PlayStation Now hands-on: The future of gaming, the death of the console as we know it?

Welcome to the modern world. Gone are the days when popping to Blockbuster to grab a DVD was commonplace Friday night practice. Indeed disc-based formats could be on a slippery slope, even for gaming if PlayStation Now has anything to do with it.

PlayStation Now is a Netflix-type streaming service for gaming - and one of the results of the company's 2012 acquisition of Gaikai. No downloads, no nonsense, just dive straight in on your PlayStation Vita, PS3, PS4 or - and there will be more detail on this in the future - smart TV or tablet using the PS3's DualShock controller.

READ: What is PlayStation Now and when can I get it?

It's those last devices that are most interesting because it means console-free gaming. No initial purchase overheads except for needing that DualShock controller. Could the PS4 be the last physical Sony console we see as gaming moves to the cloud?

READ: PlayStation 4 review

These are the first steps that show it's possible. In its preview state at the Consumer Electronics Show 2014 in Las Vegas, Sony showed off just how well Now works ahead of the anticipate US launch this summer. We played God Of War: Ascension on the PlayStation Vita and The Last Of Us and both ran as if they were coming direct from the console.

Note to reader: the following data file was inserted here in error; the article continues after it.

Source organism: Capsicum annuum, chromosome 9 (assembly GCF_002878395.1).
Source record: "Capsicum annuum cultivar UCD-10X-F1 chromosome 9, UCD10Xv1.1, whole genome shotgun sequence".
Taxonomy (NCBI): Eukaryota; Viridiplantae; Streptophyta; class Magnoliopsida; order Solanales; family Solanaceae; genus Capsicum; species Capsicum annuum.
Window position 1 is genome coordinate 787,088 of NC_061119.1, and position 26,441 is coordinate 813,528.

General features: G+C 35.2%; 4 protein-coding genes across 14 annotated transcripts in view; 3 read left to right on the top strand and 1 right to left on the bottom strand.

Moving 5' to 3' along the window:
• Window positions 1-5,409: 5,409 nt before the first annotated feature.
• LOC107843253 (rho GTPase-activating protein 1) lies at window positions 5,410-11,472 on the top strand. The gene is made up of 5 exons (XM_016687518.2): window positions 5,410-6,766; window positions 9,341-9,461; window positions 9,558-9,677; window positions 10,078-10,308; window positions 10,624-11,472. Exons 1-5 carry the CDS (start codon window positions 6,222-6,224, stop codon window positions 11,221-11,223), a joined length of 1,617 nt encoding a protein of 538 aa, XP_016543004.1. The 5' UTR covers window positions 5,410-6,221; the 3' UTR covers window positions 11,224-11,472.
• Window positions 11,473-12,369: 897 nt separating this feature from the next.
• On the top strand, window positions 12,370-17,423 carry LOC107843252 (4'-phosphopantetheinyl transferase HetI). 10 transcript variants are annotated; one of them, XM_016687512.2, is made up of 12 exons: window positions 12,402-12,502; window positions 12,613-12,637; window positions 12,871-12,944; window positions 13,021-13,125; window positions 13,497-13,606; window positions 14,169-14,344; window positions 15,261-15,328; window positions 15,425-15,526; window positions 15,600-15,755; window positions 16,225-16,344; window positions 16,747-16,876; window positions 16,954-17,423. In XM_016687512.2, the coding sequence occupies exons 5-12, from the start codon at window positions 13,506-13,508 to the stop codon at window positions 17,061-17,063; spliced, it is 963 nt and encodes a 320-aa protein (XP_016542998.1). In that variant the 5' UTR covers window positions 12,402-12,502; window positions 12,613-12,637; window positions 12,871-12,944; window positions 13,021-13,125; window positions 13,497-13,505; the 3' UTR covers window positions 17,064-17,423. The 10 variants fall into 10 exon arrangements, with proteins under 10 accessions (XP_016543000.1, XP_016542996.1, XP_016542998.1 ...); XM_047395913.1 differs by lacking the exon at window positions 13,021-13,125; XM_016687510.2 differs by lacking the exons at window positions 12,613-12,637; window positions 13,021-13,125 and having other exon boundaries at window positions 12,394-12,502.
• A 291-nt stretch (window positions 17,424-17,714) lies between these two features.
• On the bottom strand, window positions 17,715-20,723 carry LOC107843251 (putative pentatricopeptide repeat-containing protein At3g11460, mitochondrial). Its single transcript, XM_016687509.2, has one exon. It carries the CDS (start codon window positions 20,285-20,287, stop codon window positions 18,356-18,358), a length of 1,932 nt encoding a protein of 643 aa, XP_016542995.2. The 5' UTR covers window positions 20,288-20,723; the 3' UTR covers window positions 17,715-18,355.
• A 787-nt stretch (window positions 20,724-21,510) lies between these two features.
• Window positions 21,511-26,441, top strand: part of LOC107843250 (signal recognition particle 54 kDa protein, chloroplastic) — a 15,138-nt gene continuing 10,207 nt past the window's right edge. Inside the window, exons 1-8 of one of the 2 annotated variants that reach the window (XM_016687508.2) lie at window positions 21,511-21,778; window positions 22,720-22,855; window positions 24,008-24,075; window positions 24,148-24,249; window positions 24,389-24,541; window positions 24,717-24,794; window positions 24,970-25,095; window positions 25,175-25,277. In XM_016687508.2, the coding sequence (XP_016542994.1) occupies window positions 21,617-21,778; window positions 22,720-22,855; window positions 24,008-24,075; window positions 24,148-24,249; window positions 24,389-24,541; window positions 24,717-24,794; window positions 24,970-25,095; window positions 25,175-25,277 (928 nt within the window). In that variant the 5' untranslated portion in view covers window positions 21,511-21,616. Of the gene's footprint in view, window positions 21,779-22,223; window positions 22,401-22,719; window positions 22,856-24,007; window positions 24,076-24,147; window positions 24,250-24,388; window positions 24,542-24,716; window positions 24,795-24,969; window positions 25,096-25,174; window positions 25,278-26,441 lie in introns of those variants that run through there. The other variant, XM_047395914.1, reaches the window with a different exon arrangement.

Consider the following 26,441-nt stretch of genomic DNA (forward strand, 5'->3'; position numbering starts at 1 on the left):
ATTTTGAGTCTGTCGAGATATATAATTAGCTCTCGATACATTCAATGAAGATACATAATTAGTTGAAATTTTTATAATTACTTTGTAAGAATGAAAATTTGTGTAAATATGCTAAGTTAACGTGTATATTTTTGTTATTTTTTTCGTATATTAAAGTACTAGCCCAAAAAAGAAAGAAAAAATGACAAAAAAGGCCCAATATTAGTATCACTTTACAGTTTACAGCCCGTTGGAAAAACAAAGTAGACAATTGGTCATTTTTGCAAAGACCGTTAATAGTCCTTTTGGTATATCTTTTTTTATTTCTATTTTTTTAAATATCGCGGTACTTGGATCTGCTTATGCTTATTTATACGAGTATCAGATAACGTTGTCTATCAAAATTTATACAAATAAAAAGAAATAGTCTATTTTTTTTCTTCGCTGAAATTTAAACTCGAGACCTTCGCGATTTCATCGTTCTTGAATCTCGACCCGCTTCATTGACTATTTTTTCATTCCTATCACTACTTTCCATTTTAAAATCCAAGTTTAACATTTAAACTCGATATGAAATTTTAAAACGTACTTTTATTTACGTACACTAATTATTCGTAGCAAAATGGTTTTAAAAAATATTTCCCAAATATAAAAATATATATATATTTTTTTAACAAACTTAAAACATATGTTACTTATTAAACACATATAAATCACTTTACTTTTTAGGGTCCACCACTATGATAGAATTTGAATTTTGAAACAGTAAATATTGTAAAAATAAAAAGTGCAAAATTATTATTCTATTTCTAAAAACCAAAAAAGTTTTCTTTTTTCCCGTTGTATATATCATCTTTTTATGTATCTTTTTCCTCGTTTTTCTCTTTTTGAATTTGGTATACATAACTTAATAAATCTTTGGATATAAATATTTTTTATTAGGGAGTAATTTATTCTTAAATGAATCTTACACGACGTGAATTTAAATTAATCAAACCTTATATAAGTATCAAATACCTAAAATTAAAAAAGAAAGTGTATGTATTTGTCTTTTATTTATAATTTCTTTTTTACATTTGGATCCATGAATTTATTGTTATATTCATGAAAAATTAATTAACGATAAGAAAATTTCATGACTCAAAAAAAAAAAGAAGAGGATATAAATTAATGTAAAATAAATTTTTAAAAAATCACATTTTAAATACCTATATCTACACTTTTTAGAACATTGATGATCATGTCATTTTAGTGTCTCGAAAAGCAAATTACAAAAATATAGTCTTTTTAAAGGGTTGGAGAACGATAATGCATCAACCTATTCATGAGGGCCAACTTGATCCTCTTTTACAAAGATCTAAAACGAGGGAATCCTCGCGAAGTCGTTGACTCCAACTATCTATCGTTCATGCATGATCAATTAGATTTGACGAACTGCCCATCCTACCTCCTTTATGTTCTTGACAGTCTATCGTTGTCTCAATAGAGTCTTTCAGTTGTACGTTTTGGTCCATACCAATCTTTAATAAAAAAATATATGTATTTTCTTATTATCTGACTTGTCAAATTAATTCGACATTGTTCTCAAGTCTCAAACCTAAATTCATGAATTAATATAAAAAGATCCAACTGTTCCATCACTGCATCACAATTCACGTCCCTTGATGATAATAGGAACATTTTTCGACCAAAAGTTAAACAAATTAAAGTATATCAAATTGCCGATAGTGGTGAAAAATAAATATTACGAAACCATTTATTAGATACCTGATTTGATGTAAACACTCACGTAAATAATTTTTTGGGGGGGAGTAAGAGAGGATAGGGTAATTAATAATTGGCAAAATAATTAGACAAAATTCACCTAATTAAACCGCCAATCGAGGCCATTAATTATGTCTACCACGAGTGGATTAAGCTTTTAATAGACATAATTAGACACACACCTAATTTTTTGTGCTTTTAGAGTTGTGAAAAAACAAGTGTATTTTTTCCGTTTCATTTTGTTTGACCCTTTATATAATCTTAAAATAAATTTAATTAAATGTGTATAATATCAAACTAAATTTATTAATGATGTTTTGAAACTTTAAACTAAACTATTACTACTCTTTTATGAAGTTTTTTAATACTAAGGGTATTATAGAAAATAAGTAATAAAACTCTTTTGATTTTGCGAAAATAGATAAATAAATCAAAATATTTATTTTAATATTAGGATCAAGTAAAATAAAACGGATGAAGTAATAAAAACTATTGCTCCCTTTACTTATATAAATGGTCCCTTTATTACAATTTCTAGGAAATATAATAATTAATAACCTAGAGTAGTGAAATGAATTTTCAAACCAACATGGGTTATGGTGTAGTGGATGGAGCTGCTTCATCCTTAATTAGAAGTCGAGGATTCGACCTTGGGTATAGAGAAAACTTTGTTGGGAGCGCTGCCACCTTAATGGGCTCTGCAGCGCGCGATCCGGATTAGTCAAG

At first we could barely believe our eyes. It seemed too good to be true because, first, there's no install necessary for titles and, second, it's common knowledge that all trade shows have awful Wi-Fi. But stream it did, and smoothly too.

How it's done isn’t really the thing here. It’s what it represents and the fact it works. You will need a decent internet connection to succeed with the service - Sony recommends 5Mbps minimum which is possible, but many households won't have access to it.

Because we’re not talking about Tetris here. These are graphically impressive, top-tier titles. And they respond without controller lag and play back as smoothly as anything we’ve seen from disc. There’s no compromise - if the right titles are available and the price is right - and those points are something Sony couldn't comment on as yet.

It is early days still, as even the demo we played had a custom-made UI just for the purpose of the show - we don’t yet know how the system will look and interact with your Sony online account.

As much as we miss renting titles from the now disbanded Blockbuster, the thought of pressing a button and playing the latest and greatest tiles in seconds has huge appeal. Hats off Sony, this is a big deal. And it’s an imminent reality.



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